9/28/16 The Lesser Evil

We always want the lesser of two evils, but we wind up with evil either way. It is not a pretty picture.

“I have carefully examined the two evils facing me,” said one valiant sport, a real self-starter, “and I have decided to select the greater one just so I can see what I am made of.” He went on to great victories over himself and the evil he faced, perhaps knowing that if the greater evil were not dealt with first, it would become insurmountable. Better, perhaps, to let the lesser evil lay while the major one is tackled.

“It is always wise to choose the lesser of two evils,” said a more cautious man, “since the lesser evil can be dealt with quickly, leaving all my resources and undivided attention to focus on the greater, later.” That is, if there is a later. Not an illogical choice, either, as one may not actually possess the resources to deal with the greater evil at the moment. If it can simply be held at bay, or avoided, the lesser may be first defeated.

Nevertheless, one must choose, as the least attractive version is to have both evils in one’s face at the same time, allied in a conspiracy of evil, a vast conspiracy, conspirators conspiring clandestinely or openly (some folks refer to this as a plan). Conspiracies abound, some evil, most not.

All organizations are conspiracies. Corporations are conspiracies of a sort. So are governments. So are schools. So are labor unions. So are churches. So is your local book club. So is the little league team. None of those things seem conspiracies, as they do not seem inherently evil, but ask the mother of the child that sits on the little league team’s bench and never sees the field, much less an at-bat, and plenty of evil will be revealed. Ask the avid gardener who never won the coveted yard-of-the-month sign to display on his lawn, awarded previously to all the other members of the local garden conspiracy. There is no doubt a vast right-wing conspiracy devoted to undermining the vast left-wing conspiracy, and vice-versa; these are called political parties. Just as no poker player reveals his hand before its time, conspiracies never reveal everything they are about, thus some of the activities of the most innocent of conspiracies are clandestine. No charitable organization (conspiracy) ever publicized, “We have plenty of money in the bank, so we don’t need any more,” even when they did have and didn’t need, thus concealing the true nature of their status. Is this not clandestine?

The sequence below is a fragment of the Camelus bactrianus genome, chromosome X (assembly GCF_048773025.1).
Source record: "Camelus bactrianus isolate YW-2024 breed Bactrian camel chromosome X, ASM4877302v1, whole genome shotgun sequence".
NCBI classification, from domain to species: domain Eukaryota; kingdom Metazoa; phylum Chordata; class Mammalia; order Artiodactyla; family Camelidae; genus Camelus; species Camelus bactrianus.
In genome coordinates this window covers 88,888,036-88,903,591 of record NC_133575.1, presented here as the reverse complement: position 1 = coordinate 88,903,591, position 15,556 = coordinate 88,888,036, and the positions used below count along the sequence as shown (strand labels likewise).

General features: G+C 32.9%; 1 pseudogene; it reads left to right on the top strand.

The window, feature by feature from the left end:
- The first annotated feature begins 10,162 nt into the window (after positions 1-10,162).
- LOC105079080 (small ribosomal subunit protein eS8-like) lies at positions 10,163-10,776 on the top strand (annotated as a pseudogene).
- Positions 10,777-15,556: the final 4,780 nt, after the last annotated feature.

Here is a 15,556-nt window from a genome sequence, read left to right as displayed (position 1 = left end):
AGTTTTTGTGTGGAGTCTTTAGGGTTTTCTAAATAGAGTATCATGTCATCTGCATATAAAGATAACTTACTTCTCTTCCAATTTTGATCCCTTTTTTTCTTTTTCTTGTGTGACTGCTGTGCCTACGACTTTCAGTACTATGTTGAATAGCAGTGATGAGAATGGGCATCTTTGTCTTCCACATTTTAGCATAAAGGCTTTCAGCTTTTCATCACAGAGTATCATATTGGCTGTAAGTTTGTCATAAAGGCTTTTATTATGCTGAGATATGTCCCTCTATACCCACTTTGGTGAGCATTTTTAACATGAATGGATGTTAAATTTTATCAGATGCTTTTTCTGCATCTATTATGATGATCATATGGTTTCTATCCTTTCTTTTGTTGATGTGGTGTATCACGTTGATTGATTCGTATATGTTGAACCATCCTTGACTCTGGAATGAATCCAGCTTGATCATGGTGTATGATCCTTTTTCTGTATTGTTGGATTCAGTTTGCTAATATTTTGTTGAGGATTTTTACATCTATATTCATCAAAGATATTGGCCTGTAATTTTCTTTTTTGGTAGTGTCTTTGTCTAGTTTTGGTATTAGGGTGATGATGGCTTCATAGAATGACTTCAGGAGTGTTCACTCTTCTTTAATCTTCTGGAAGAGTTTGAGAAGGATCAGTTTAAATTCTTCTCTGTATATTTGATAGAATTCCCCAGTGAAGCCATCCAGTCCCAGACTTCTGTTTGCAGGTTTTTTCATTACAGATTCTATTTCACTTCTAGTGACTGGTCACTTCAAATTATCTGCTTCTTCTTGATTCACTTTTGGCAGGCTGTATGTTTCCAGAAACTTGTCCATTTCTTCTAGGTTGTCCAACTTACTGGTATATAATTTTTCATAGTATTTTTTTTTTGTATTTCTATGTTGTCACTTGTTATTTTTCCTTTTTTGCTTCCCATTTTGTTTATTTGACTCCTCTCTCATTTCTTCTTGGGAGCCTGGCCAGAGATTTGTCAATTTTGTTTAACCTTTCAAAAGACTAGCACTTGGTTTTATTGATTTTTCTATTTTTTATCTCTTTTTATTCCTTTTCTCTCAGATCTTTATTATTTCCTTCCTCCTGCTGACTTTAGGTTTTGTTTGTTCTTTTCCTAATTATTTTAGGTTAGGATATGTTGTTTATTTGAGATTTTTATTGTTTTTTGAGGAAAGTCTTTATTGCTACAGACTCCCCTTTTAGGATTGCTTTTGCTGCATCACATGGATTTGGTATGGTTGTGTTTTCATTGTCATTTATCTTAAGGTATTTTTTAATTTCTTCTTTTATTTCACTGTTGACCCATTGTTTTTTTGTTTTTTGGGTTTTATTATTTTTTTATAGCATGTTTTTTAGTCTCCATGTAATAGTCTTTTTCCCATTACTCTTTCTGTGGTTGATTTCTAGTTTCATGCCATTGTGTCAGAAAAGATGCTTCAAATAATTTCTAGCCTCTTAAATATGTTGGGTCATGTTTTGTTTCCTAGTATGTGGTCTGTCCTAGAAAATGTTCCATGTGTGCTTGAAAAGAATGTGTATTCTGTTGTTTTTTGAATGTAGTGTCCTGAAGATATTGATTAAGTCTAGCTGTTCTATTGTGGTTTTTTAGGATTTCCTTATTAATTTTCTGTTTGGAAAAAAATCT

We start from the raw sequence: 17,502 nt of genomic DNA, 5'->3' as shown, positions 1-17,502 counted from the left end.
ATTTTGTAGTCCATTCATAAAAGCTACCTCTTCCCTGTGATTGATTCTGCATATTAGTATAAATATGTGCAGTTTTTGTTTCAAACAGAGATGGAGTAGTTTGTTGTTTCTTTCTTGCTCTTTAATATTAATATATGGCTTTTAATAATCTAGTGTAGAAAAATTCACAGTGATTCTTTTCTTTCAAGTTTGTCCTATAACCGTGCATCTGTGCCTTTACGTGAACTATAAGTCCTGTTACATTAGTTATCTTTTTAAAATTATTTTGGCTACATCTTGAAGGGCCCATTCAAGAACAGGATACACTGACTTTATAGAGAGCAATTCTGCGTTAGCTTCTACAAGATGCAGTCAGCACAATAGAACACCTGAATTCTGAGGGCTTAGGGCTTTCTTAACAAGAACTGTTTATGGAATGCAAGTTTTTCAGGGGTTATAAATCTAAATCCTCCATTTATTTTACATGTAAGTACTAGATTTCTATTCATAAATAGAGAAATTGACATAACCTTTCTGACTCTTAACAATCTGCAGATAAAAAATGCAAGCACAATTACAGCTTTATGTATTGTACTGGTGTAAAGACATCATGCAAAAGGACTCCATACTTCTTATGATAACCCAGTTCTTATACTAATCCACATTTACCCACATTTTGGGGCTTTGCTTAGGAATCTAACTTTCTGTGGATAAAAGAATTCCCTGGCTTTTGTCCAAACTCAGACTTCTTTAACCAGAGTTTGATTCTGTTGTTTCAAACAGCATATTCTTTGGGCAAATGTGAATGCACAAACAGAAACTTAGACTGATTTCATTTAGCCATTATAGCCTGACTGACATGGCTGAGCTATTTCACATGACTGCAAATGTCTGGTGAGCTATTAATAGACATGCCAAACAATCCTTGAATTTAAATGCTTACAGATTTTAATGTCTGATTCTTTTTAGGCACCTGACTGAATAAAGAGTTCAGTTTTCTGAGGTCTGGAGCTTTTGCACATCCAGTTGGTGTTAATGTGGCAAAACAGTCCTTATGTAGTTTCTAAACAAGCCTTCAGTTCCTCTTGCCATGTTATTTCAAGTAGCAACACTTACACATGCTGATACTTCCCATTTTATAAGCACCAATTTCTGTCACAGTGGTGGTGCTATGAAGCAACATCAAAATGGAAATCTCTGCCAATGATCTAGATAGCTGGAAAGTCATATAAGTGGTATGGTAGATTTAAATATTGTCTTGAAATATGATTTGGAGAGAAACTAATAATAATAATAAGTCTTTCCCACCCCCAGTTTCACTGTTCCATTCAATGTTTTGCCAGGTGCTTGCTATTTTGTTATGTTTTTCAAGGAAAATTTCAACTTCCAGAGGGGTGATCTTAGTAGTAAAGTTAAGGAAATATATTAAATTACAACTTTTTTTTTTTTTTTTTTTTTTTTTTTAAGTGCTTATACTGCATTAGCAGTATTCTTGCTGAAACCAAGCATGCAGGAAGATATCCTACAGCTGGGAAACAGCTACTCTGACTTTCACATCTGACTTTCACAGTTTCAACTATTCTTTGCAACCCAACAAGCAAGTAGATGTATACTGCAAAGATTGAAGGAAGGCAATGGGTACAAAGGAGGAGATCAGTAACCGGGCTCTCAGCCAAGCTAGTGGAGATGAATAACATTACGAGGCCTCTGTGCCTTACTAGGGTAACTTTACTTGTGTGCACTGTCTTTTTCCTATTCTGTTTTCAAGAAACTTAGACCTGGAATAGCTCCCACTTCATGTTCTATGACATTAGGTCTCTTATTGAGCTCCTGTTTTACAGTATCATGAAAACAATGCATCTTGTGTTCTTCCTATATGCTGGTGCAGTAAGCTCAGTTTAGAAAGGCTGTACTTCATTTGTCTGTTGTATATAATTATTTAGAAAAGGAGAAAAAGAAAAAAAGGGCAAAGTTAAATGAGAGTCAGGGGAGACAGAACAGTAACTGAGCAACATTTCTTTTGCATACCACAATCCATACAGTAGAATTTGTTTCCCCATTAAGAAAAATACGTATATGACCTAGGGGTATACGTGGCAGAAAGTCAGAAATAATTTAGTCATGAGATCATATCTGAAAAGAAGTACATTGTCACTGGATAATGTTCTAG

Why is it that our choices continually fall to the lesser of two evils? Where is the good choice? Where is the choice that has unimpeachable integrity? Honesty? Straightforwardness? Clarity? Those choices so often seem unavailable to us, as if hidden amongst dusty brick-a-brac on an out-of-the-way shelf containing mostly useless items among tchotchkes, precious but useless, and the generally useless, we often wondering why we can’t seem to throw them away: The empty pint mason jar with no lid, the old kerosene lamp with no globe and no wick, the rubber-suction cup pencil sharpener when no pencil is to be found anywhere; perhaps we may need it in the future: the Barbie doll dress, the plastic army man or two, things from a childhood we no longer possess but still seem to possess us, as if we could return to it. All these things are perhaps remnants of times when our choices were not limited to evils, as evils were not visible to us, the young and innocent.

Perhaps we see evils everywhere and tolerate them because evils have grown inside us, and we fertilized them with bad TV, bad internet, bad news sources, and bad books. Okay, I take back the bad books part, since books are something a whole generation seems to be unfamiliar with, having been trained from birth to have a maximum focus of six seconds. From where will the next generation of Faulkner readers come? Will Herman Melville become obsolete like William Blake? Will they all become just one more old, dead, white guy, like Shakespeare, with no value to a modern society, as if the greed, envy, malice, unbridled ambition, and avarice ensnaring Shakespearean characters are no longer faced by the more technologically savvy modern men?